“It was meant for a time, it was not meant to be indefinite,” Premier and Minister for Finance Dr. the Hon. D. Orlando Smith said as he disclosed plans to abrogate the duty discount that was offered to merchants as a cost lowering mechanism.
The break was given to merchants in 2013 as a means of making it more affordable to shop locally. The initiative involved the lowering of the cost of goods by levying duty on Freight on Board (FOB) costs on all imported goods; as opposed to levying duty on cost, insurance and freight as was the previous practice.
However, following the duty break some resident argued that the drawback from the freight initiative was not being seen and that shopping overseas still seemed like the most viable option. The complaint was made to the Premier at a public forum, but there is no clear indication as to whether this situation caused the revoking of the duty-break.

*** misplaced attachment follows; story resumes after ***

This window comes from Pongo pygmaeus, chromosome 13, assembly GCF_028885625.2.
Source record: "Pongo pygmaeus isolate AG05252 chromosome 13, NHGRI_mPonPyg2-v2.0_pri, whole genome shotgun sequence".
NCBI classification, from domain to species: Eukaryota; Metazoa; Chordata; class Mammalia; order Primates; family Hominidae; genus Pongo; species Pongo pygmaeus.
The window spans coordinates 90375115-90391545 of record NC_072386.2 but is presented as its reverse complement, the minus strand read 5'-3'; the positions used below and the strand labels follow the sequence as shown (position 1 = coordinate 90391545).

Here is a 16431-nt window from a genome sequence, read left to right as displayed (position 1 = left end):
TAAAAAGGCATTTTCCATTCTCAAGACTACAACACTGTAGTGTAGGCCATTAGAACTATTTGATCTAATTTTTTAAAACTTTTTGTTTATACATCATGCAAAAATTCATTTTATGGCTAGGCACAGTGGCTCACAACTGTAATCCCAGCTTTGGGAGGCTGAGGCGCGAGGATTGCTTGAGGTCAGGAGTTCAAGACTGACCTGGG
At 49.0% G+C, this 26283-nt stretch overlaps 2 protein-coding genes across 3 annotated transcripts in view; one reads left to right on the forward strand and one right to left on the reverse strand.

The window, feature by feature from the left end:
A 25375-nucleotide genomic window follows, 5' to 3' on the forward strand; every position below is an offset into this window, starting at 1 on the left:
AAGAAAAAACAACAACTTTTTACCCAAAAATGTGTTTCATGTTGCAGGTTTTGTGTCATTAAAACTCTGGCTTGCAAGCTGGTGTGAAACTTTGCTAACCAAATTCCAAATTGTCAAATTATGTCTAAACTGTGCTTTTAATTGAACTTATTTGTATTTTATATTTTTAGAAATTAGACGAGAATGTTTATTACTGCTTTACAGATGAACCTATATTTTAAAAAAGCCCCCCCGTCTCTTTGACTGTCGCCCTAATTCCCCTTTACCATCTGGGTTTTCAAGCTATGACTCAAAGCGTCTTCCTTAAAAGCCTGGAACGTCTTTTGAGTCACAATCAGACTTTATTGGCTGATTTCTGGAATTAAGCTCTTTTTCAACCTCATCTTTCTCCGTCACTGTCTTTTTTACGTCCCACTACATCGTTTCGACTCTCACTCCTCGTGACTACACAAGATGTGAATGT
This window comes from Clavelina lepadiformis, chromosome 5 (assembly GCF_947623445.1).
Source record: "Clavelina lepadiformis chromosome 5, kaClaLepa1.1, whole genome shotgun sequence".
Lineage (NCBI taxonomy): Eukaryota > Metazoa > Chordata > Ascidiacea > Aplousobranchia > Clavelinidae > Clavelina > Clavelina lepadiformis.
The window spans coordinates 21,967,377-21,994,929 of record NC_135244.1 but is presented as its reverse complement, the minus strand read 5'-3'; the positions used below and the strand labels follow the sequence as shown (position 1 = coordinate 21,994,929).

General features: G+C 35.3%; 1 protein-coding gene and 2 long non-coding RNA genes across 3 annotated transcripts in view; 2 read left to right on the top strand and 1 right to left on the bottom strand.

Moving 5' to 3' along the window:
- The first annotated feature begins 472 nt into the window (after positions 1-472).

In explaining the decision at a press conference Hon. Smith said that the duty-break was a direct response to presentations that were made by merchants and that since then much as changed:
“When we made the decision it was largely because representation was made by merchants who were saying that they could not adequately compete with St Thomas prices or Puerto Rico prices because of the cost of freight. That was one of the major reasons why that was done, and of course this would affect the prices in the stores,” Hon. Smith said.
The Premier further explained that since that time Government has been making a lot of investments in the country in terms of building the infrastructure, and that the merchants will experience savings in other ways.